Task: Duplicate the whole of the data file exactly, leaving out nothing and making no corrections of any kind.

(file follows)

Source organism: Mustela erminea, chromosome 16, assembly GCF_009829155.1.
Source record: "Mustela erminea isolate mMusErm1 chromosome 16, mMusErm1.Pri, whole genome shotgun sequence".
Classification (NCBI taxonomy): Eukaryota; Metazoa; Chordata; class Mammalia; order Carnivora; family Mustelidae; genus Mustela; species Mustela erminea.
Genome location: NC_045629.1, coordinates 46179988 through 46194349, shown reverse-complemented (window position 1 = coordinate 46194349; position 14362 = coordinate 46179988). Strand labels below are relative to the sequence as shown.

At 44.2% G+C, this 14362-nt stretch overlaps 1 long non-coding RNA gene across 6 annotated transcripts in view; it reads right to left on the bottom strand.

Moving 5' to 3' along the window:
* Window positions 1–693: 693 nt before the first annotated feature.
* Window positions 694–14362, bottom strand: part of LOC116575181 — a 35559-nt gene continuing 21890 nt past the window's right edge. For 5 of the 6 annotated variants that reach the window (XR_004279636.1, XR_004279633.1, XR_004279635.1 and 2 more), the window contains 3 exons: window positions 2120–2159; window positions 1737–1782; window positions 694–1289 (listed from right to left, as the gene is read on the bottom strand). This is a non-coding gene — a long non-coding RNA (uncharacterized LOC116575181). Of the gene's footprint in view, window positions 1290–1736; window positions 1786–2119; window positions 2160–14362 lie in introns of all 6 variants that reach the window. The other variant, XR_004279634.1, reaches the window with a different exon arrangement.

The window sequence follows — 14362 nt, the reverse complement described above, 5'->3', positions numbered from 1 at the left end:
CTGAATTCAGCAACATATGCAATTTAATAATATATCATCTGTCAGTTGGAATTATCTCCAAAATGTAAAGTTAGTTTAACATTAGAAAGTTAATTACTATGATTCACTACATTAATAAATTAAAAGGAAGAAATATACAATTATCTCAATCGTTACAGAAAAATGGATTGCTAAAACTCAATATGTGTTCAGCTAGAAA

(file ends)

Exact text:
Source organism: Mustela erminea, chromosome 16, assembly GCF_009829155.1.
Source record: "Mustela erminea isolate mMusErm1 chromosome 16, mMusErm1.Pri, whole genome shotgun sequence".
Classification (NCBI taxonomy): Eukaryota; Metazoa; Chordata; class Mammalia; order Carnivora; family Mustelidae; genus Mustela; species Mustela erminea.
Genome location: NC_045629.1, coordinates 46179988 through 46194349, shown reverse-complemented (window position 1 = coordinate 46194349; position 14362 = coordinate 46179988). Strand labels below are relative to the sequence as shown.

At 44.2% G+C, this 14362-nt stretch overlaps 1 long non-coding RNA gene across 6 annotated transcripts in view; it reads right to left on the bottom strand.

Moving 5' to 3' along the window:
* Window positions 1–693: 693 nt before the first annotated feature.
* Window positions 694–14362, bottom strand: part of LOC116575181 — a 35559-nt gene continuing 21890 nt past the window's right edge. For 5 of the 6 annotated variants that reach the window (XR_004279636.1, XR_004279633.1, XR_004279635.1 and 2 more), the window contains 3 exons: window positions 2120–2159; window positions 1737–1782; window positions 694–1289 (listed from right to left, as the gene is read on the bottom strand). This is a non-coding gene — a long non-coding RNA (uncharacterized LOC116575181). Of the gene's footprint in view, window positions 1290–1736; window positions 1786–2119; window positions 2160–14362 lie in introns of all 6 variants that reach the window. The other variant, XR_004279634.1, reaches the window with a different exon arrangement.

The window sequence follows — 14362 nt, the reverse complement described above, 5'->3', positions numbered from 1 at the left end:
CTGAATTCAGCAACATATGCAATTTAATAATATATCATCTGTCAGTTGGAATTATCTCCAAAATGTAAAGTTAGTTTAACATTAGAAAGTTAATTACTATGATTCACTACATTAATAAATTAAAAGGAAGAAATATACAATTATCTCAATCGTTACAGAAAAATGGATTGCTAAAACTCAATATGTGTTCAGCTAGAAA